The Hough Riots (July 18-24, 1966)
The economically depressed and predominantly black Hough neighborhood in Cleveland was a powder keg of racial tension the summer of 1966, and it finally exploded the evening of July 18 when an African American man was denied a glass of water at the white-owned Seventy-Niners Cafe at Hough Ave. and E. 79th St. The police proved unable to handle the rioting and violence that ensued, and on July 19 Cleveland City Mayor Ralph Locher asked Ohio Governor James Rhodes to send in the National Guard. The National Guard arrived later that evening and into the next morning to restore order.
By July 25th, the rioting had ceased but the toll it took on the neighborhood was enormous. Four people were killed, about 30 people were injured, and close to 300 people were arrested. The vandalism, looting, and arson from the riots caused more than a million dollars of property damage, and many businesses, as well as residents who could afford to, left the neighborhood for good.
Learn More About the Hough and the Riots
- Hough Riots, 1966 (streaming video) - Film footage taken during the riots from the Northeast Ohio Broadcast Archives (NOBA).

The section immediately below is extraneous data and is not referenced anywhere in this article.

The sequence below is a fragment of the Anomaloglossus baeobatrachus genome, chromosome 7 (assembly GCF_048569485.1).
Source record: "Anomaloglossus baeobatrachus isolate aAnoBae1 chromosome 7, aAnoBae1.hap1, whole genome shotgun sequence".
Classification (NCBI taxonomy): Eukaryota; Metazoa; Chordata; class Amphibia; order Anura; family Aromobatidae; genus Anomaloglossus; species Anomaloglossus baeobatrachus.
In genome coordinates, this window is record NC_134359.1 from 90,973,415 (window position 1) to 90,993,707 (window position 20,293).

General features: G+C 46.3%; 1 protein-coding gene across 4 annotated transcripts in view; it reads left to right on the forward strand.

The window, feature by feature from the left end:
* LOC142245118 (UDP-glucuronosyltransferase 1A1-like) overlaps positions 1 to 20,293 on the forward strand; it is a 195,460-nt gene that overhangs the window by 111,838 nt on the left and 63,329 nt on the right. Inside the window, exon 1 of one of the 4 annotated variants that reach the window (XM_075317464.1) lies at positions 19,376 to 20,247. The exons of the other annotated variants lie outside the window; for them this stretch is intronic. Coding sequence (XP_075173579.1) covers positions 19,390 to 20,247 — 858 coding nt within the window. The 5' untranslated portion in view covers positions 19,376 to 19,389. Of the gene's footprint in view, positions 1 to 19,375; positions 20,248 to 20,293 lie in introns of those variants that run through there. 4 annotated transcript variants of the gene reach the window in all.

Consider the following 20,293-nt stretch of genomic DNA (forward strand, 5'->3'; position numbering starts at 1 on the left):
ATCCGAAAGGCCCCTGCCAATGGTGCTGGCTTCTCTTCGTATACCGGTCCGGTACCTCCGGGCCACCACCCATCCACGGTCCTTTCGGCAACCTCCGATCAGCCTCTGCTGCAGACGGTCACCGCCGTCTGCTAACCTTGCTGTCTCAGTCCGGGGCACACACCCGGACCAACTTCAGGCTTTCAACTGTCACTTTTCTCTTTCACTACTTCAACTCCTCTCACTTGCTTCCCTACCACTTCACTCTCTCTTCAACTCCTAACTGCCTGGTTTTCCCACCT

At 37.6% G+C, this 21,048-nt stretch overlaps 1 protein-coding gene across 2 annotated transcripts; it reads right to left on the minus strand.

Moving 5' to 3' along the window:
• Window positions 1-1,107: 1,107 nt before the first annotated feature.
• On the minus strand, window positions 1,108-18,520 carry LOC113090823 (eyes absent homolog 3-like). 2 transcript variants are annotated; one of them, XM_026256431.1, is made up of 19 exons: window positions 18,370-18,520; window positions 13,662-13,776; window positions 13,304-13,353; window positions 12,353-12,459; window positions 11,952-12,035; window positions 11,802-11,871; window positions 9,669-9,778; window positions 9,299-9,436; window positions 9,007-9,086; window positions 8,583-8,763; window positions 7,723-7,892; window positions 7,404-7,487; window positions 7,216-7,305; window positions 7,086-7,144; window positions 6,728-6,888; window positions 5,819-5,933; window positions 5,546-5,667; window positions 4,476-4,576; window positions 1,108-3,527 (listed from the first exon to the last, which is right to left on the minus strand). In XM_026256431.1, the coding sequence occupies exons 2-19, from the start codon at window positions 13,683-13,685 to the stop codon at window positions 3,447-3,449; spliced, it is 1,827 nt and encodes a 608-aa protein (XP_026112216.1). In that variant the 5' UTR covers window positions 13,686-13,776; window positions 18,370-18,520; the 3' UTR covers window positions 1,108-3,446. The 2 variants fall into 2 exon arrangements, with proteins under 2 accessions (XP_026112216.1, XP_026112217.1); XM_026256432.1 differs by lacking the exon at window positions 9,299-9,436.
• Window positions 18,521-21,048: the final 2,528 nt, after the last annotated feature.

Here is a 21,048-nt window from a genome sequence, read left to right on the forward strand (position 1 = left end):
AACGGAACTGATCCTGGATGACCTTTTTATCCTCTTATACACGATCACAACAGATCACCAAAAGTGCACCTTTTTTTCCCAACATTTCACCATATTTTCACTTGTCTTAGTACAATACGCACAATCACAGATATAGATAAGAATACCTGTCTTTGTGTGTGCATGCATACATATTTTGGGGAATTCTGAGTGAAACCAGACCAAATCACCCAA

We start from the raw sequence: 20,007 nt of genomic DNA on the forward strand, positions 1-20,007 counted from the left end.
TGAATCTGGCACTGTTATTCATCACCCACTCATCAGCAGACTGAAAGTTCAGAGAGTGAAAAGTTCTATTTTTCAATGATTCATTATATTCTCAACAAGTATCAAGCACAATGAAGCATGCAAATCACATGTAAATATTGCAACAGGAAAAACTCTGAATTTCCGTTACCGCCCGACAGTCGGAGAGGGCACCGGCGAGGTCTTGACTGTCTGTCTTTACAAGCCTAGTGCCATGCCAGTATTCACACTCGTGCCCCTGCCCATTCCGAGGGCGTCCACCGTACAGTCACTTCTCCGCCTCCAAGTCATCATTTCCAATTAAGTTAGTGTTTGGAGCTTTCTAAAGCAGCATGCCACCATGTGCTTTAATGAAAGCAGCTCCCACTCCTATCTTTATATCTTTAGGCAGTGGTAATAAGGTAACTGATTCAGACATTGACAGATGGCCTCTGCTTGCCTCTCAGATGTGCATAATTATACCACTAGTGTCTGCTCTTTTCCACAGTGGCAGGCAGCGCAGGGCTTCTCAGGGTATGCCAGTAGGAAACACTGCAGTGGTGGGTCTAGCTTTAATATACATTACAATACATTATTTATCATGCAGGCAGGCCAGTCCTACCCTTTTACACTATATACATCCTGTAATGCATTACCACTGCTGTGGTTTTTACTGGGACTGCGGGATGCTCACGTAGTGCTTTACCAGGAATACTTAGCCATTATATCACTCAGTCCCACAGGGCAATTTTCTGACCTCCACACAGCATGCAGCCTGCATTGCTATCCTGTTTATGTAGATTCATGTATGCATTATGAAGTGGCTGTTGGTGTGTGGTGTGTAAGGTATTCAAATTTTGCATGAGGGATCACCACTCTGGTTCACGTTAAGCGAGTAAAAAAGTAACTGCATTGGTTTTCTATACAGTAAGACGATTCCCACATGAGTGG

- City Club Forum: The Negro Looks at Cleveland (streaming audio) - Four leaders of the black community in Cleveland weigh in on the Hough riots less than two months after the upheavel.
- The Hough Riots of 1966 by Marc E. Lackritz, 1968.
- "No Water for Niggers": The Hough Riots and the Historiography of the Civil Rights Movement by Olivia Lapeyrolerie, 2015.
- Promises of Power: A Political Biography by Carl Stokes, 1973 - Go to page 95 to see Stokes' comments about Mayor Ralph Locher's handling of the crisis.
- Related links:
- Cleveland's Hough Neighborhood Endures Amid 50 Years of Change by Nick Castele- From ideastream.
- District 5: Hough - From the Cleveland Planning Commission.
- Hough - From Cleveland Historical.
- Hough Riots - From the Encyclopedia of Cleveland History.
- Hough Riot, 50 Years Ago, Couldn't Destroy a Neighborhood by Brian Albrecht- Plain Dealer article from July 24, 2016.
- The Spark that Set Hough on Fire in July 1966 by Mark Urycki - From ideastream.